THE Archbishop of Canterbury has been criticised by a fellow
bishop and a theologian for turning down the honorary position of
vice-patron of the Royal Society for the Prevention of Cruelty to
Lambeth Palace said at the weekend that, "in light of the sheer
volume of requests the Archbishop receives, and the many pressures
on his time and resources", he had reluctantly declined the
position, which his four predecessors had accepted. A spokeswoman
said that the Archbishop, nevertheless, had "enormous admiration
for the RSPCA".
The director of the Oxford Centre for Animal Ethics, the Revd
Professor Andrew Linzey, said that the refusal was
"incomprehensible and regrettable".
"When I was a member of the RSPCA council in 1976," he said, "I
first proposed Archbishop Coggan for the presidency of the Society,
which he accepted. The role was changed to vice-patron by
Archbishop Carey, but, for four decades, successive Archbishops
have had an honorary role within the Society.
"It is very difficult to know why the Archbishop would want to
distance himself from an organisation specifically founded as a
'Christian society based on Christian principles' by an Anglican
priest, Arthur Broome, in 1824.
"Invitations to church dignitaries to become patrons of
philanthropic societies and institutions are not personal honours
to the individuals invited, but honours to the Church. The C of E
should welcome and celebrate the fact that so many bodies still
want contact with the Church at all."
In a letter to the Church Times, the Rt Revd Dominic
Walker, who retired as Bishop of Monmouth a few weeks ago, said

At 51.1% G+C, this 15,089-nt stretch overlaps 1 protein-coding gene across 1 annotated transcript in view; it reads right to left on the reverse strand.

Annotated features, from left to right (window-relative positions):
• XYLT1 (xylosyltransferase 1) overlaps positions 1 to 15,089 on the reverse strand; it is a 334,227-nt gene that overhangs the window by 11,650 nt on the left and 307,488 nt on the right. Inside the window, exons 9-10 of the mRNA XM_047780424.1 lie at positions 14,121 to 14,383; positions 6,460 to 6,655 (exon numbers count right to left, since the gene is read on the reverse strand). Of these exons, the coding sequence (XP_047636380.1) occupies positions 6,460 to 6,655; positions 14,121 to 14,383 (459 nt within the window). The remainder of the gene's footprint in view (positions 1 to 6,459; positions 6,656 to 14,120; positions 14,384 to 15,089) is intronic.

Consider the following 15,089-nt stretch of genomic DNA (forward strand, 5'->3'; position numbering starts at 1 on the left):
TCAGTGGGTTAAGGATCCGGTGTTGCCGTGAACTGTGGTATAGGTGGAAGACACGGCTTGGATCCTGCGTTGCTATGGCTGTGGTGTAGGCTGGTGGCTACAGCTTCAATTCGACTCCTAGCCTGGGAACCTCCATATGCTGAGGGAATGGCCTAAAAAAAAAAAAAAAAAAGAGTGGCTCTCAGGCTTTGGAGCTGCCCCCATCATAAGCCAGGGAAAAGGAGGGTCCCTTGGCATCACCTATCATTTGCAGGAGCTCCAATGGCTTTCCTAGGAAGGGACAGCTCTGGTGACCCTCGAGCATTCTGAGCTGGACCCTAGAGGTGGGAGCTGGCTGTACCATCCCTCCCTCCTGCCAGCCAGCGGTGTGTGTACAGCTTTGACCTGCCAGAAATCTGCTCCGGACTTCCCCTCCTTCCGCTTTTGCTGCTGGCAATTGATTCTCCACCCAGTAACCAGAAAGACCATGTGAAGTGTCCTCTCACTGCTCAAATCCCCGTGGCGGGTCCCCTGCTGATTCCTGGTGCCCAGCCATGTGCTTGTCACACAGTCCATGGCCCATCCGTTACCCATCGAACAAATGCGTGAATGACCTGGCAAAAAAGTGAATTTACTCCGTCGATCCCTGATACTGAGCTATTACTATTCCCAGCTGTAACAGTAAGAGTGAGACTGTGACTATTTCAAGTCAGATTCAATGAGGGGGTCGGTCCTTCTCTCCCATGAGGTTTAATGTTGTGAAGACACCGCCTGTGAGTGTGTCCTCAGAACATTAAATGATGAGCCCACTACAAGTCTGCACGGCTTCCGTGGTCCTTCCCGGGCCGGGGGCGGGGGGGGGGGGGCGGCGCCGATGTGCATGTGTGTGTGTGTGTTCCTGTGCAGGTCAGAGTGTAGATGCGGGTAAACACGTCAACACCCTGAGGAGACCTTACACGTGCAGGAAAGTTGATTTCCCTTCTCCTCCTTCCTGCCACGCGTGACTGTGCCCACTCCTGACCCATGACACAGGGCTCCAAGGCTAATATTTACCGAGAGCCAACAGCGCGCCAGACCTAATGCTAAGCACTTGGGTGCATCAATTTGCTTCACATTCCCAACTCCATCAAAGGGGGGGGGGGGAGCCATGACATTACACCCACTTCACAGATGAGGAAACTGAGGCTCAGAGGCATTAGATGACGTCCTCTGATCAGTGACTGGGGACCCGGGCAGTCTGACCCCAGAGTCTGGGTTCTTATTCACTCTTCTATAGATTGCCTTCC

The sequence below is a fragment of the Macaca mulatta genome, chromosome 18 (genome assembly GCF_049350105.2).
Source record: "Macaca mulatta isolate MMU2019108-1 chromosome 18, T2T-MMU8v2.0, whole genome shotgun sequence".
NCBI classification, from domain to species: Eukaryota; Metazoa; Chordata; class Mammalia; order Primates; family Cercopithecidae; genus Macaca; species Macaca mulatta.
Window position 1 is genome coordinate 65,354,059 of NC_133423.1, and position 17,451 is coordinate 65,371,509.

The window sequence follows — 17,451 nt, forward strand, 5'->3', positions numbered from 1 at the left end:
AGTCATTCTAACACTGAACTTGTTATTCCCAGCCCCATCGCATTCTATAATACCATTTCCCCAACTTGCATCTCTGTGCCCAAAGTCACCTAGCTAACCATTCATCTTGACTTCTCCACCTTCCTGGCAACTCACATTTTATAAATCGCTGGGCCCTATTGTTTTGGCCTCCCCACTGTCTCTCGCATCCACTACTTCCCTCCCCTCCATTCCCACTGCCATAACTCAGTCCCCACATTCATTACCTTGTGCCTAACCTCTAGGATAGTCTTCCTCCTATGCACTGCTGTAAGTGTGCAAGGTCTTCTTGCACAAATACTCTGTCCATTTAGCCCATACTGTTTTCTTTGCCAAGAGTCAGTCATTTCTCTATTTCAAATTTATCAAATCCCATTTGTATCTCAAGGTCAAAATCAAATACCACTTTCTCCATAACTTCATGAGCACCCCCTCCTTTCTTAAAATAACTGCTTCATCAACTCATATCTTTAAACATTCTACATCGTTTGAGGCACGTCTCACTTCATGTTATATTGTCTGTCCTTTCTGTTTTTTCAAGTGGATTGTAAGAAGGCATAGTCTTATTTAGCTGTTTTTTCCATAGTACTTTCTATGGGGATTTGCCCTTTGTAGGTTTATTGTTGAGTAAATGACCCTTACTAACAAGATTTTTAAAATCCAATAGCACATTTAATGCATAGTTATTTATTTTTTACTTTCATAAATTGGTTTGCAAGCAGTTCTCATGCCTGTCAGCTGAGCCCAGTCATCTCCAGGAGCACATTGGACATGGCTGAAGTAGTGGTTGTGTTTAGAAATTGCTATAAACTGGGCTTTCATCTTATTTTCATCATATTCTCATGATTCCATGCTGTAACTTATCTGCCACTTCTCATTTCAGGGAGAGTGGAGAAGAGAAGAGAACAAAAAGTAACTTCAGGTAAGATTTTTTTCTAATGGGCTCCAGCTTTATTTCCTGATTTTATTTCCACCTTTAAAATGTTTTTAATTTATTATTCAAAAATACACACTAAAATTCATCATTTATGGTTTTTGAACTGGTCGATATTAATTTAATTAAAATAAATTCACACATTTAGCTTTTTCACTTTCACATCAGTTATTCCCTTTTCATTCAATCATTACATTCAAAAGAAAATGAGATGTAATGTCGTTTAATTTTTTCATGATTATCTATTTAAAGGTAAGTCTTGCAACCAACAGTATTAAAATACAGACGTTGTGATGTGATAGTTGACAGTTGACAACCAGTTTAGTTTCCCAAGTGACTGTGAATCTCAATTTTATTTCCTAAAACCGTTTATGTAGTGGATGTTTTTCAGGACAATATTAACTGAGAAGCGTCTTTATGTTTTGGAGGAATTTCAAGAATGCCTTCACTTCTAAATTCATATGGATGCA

that he was "disappointed" that Archbishop Welby had turned down
Bishop Walker is president of the Anglican Society for the
Welfare of Animals, and an honorary vice-president of the RSPCA. "I
hope that the decision will not give the general public a false
message that the Church is not concerned about animal welfare."
The RSPCA said that it "respected" the Archbishop's decision.
Pro-hunt campaigners welcomed the decision, saying that the
"politics" of the RSPCA might have informed the Archbishop's
The head of campaigns at the Countryside Alliance, Tim Bonner,
said: "The RSPCA maintains that its increasingly political agenda
is having no effect on the organisation, but the loss of a
high-profile vice-patron suggests this is simply not the case."
A Sunday newspaper reported that Archbishop Welby had formally
attended a live shoot, and also went clay pigeon shooting. It
quoted an estate manager from the time who recalled that the
Archbishop was a "reasonable shot and a nice bloke".
Lambeth Palace said in a statement: "The Archbishop went on a
live pheasant shoot on one occasion in the mid-1980s while working
for Enterprise Oil. It held no interest for him and he never went
again. This has no bearing on his recent decision not to patron the
RSPCA, which is a decision he made regretfully due to time